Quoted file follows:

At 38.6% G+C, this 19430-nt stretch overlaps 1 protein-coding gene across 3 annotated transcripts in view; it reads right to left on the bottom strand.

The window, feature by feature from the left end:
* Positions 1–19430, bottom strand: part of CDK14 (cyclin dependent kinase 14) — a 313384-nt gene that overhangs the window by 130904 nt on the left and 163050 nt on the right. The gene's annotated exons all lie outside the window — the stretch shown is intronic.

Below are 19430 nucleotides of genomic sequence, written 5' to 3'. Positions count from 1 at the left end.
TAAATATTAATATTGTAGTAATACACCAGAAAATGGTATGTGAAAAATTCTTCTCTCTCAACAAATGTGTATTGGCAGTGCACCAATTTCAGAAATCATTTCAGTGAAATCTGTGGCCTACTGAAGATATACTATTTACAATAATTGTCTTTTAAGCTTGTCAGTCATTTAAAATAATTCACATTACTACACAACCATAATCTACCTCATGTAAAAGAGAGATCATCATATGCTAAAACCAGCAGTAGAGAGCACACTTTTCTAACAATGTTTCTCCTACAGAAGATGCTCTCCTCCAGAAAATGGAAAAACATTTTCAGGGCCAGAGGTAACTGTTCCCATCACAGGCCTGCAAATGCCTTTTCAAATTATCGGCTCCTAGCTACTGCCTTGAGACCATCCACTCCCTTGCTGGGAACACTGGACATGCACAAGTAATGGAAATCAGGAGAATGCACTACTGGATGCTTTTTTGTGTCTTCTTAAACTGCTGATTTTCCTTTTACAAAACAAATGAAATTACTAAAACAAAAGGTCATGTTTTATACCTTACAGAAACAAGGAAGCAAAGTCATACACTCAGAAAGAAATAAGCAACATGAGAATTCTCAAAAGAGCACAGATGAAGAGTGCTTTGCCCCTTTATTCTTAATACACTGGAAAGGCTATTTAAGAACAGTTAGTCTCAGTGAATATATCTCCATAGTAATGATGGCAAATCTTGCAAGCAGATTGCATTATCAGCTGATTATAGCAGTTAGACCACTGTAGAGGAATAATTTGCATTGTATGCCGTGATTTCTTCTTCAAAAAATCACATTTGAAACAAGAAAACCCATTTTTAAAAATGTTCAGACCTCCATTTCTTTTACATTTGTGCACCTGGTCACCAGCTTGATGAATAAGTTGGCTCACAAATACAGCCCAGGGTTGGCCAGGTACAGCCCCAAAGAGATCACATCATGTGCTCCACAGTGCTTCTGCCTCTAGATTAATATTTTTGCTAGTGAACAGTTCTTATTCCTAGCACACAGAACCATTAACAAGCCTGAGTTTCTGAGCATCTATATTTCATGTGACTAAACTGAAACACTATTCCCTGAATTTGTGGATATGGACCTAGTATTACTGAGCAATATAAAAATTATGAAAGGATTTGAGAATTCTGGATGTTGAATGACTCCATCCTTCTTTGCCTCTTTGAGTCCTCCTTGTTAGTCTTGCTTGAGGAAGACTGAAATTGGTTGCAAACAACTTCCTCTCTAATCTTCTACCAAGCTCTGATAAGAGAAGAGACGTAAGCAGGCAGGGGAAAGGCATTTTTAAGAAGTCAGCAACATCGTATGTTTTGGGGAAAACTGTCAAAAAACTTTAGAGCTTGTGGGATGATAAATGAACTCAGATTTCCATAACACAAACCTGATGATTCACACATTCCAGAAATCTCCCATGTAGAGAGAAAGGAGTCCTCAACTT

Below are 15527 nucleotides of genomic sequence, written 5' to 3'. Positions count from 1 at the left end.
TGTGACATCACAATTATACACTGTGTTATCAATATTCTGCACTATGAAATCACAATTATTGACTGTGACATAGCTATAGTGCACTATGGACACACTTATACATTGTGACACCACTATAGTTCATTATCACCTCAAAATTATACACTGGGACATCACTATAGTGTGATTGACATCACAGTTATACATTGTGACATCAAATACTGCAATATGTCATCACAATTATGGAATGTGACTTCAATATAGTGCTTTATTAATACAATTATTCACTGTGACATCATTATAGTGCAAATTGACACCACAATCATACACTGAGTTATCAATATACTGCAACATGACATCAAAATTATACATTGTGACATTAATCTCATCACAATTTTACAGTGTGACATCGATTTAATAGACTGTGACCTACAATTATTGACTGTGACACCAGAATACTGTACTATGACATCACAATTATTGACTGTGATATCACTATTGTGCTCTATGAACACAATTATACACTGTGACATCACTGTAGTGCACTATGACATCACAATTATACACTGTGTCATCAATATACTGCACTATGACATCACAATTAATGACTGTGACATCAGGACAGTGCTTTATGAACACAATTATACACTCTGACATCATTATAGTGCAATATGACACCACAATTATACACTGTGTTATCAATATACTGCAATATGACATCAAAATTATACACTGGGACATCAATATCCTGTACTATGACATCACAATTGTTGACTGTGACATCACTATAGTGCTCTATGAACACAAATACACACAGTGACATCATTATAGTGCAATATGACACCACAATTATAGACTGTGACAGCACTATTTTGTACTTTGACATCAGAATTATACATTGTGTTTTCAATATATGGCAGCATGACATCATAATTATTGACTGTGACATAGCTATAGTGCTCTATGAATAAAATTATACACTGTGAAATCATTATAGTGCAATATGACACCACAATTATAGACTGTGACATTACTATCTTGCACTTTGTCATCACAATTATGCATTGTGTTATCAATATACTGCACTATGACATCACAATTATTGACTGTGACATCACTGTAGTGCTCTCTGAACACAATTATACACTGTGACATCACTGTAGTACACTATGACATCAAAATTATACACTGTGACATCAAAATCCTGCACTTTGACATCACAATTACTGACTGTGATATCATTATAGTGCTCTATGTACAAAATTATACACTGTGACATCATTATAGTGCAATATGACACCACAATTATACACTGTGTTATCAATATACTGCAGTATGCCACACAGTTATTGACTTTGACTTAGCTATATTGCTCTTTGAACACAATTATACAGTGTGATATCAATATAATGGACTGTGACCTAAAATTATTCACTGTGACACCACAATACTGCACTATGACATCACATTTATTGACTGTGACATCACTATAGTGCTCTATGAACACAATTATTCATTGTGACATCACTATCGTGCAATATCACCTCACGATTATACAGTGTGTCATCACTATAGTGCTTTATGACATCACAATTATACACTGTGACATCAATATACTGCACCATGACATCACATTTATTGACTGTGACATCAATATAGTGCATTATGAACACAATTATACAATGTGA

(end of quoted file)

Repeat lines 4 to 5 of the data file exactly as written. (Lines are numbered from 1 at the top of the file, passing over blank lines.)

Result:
Below are 19430 nucleotides of genomic sequence, written 5' to 3'. Positions count from 1 at the left end.
TAAATATTAATATTGTAGTAATACACCAGAAAATGGTATGTGAAAAATTCTTCTCTCTCAACAAATGTGTATTGGCAGTGCACCAATTTCAGAAATCATTTCAGTGAAATCTGTGGCCTACTGAAGATATACTATTTACAATAATTGTCTTTTAAGCTTGTCAGTCATTTAAAATAATTCACATTACTACACAACCATAATCTACCTCATGTAAAAGAGAGATCATCATATGCTAAAACCAGCAGTAGAGAGCACACTTTTCTAACAATGTTTCTCCTACAGAAGATGCTCTCCTCCAGAAAATGGAAAAACATTTTCAGGGCCAGAGGTAACTGTTCCCATCACAGGCCTGCAAATGCCTTTTCAAATTATCGGCTCCTAGCTACTGCCTTGAGACCATCCACTCCCTTGCTGGGAACACTGGACATGCACAAGTAATGGAAATCAGGAGAATGCACTACTGGATGCTTTTTTGTGTCTTCTTAAACTGCTGATTTTCCTTTTACAAAACAAATGAAATTACTAAAACAAAAGGTCATGTTTTATACCTTACAGAAACAAGGAAGCAAAGTCATACACTCAGAAAGAAATAAGCAACATGAGAATTCTCAAAAGAGCACAGATGAAGAGTGCTTTGCCCCTTTATTCTTAATACACTGGAAAGGCTATTTAAGAACAGTTAGTCTCAGTGAATATATCTCCATAGTAATGATGGCAAATCTTGCAAGCAGATTGCATTATCAGCTGATTATAGCAGTTAGACCACTGTAGAGGAATAATTTGCATTGTATGCCGTGATTTCTTCTTCAAAAAATCACATTTGAAACAAGAAAACCCATTTTTAAAAATGTTCAGACCTCCATTTCTTTTACATTTGTGCACCTGGTCACCAGCTTGATGAATAAGTTGGCTCACAAATACAGCCCAGGGTTGGCCAGGTACAGCCCCAAAGAGATCACATCATGTGCTCCACAGTGCTTCTGCCTCTAGATTAATATTTTTGCTAGTGAACAGTTCTTATTCCTAGCACACAGAACCATTAACAAGCCTGAGTTTCTGAGCATCTATATTTCATGTGACTAAACTGAAACACTATTCCCTGAATTTGTGGATATGGACCTAGTATTACTGAGCAATATAAAAATTATGAAAGGATTTGAGAATTCTGGATGTTGAATGACTCCATCCTTCTTTGCCTCTTTGAGTCCTCCTTGTTAGTCTTGCTTGAGGAAGACTGAAATTGGTTGCAAACAACTTCCTCTCTAATCTTCTACCAAGCTCTGATAAGAGAAGAGACGTAAGCAGGCAGGGGAAAGGCATTTTTAAGAAGTCAGCAACATCGTATGTTTTGGGGAAAACTGTCAAAAAACTTTAGAGCTTGTGGGATGATAAATGAACTCAGATTTCCATAACACAAACCTGATGATTCACACATTCCAGAAATCTCCCATGTAGAGAGAAAGGAGTCCTCAACTT